Maryann recommended this so I sought it out. I read it in one gulp. Jessie has had a rough time lately. The adored only child of an adoring couple, tiMaryann recommended this so I sought it out. I read it in one gulp. Jessie has had a rough time lately. The adored only child of an adoring couple, tight with her best friend Scarlet, she is in the top of her class academically when her mom is diagnosed with cancer. After a lengthy illness Mom passes leaving Dad cratered and Jessie grieving. Six hundred and eighty eight days (if someone were counting) after Mom’s death, dad elopes with a woman from his online grieving group. Yep, instead of going to a pharmacist’s convention as he had told Jessie he was attending he went to Hawaii to marry Rachel a wealthy producer in LA. So with no notice Jessie and Dad pack the two cars, sell the house in Chicago and head to LA to live with Rachel and her flamboyant son Theo.
Jessie is plopped from her Chicago suburban school not into a California public school but an elite private academy where the kids can expect to go to an Ivy or perhaps slum it at Stanford. Her former credits frankly just don’t count here.
With Dad and Rachel distracted trying to make a new life together and Theo holding her at more than an arm’s length, Jessie has to tread the perilous hallways of this new place alone. That is, alone until she receives an anonymous email from Somebody/Nobody (S/N) offering to guide her in this new land. Having already clashed with the local mean girls Jessie is wary of a prank but also desperate. Cautiously she engages in an online conversation with S/N. S/N seems to be a “he” but firmly refuses to identify. Jessie does make her way; she finds friends, a job, a study partner, a crush and a secret admirer as the weeks pass. She even tries going back to Chicago where she has to face that everyone (including herself) has moved on and that there is more in this big world than her own drama and that she has help to give as well as receive.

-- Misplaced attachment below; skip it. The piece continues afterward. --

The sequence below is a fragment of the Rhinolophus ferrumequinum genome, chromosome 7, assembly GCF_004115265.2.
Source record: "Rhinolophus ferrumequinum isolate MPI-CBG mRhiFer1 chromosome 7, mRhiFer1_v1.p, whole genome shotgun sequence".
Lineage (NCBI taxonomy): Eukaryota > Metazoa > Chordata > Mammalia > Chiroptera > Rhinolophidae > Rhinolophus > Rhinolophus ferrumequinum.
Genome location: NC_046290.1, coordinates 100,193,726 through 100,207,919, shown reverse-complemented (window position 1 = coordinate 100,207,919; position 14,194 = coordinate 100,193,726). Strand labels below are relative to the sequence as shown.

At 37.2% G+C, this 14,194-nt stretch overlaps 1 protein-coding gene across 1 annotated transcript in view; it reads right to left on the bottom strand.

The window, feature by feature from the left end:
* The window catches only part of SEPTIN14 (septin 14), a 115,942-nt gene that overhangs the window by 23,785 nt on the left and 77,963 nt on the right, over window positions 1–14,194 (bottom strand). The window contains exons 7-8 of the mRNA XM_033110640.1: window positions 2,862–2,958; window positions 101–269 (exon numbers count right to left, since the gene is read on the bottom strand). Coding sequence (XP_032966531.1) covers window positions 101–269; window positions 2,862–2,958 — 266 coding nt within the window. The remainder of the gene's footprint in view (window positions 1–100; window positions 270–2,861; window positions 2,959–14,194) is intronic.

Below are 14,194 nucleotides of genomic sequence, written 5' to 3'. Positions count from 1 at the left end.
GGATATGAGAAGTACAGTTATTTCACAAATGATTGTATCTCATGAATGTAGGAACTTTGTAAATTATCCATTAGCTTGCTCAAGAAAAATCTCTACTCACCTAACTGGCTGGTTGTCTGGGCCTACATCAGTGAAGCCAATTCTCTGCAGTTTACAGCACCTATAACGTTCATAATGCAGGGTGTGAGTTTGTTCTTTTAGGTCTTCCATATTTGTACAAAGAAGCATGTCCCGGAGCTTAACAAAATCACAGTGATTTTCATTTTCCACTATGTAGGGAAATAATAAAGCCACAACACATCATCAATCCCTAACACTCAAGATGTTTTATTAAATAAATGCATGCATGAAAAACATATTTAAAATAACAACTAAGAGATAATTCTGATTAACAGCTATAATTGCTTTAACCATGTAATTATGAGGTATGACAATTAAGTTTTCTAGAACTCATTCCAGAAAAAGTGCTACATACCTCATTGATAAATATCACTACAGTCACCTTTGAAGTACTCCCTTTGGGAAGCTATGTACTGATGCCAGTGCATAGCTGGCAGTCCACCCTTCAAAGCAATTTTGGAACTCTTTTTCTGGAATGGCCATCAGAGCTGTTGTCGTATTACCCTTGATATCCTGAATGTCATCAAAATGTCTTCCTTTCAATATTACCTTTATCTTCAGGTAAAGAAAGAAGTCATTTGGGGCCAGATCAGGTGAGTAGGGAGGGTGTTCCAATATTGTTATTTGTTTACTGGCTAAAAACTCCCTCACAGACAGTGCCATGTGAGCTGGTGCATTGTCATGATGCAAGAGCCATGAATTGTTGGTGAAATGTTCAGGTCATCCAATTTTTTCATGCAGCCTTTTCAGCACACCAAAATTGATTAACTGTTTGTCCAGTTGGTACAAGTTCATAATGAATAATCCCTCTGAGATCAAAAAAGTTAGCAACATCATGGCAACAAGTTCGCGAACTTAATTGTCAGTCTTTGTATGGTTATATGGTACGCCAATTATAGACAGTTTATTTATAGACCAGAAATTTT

Told often in email and IM, this is a sweet story of people and families in transition an ultimately hopeful tale.
Three things: 1.Waffle has two meanings. 2.Puns are a way to bond. 3.Giving help feels as good as receiving it. ...more
I like this book for a number of reasons; the characters are appealing and the story seamlessly brings lots of issues that families face into a centraI like this book for a number of reasons; the characters are appealing and the story seamlessly brings lots of issues that families face into a central conflict of young Adrian coming out in a homophobic football crazed Texas town.
Adrian is lucky/unlucky. He has 2 good friends who acknowledge him pretty much the way he is, they have a good friend in that he returns the favor. On the other hand his parents love him but are swamped in their own problems; Dad was in a nasty car wreck and now that insurance has run out (what is that about?) he has abandoned physical rehab and is losing more and more mobility. He cannot work so Mom is working two jobs. They do what they can but Adrian dropped off their radar so to speak. One solace he has is his drawing table, papers and pencils- when Adrian is creating his comic character Graphite his is in his own world. Graphite is a creative superhero, his power is to create, not destroy. As the story progresses, this is the theme and the values that Adrian adheres to.
Adrian, Trent and Audrey know how to stay out of the sights of the local bullies. Doug is a football hero in Rock Hollow, Texas, he brings in the win game after game. His dad, a local police officer can grease any trouble Doug or the team get into if their hi jinks turn into harassment. Between his point score and family connections Doug and his sidekick can do no wrong in their little town.
When Doug violently attacks a gay waiter while Adrian is dining- he just can't help himself and jumps into the fray. The victim is rushed to the hospital, he is truly injured. The ensuing police report paints Doug as a victim acting in self defense. Cell phone video to the contrary is ignored. Adrian's sense of justice is offended even as his life is complicated by coming to the defense of a gay kid in a homophobic town.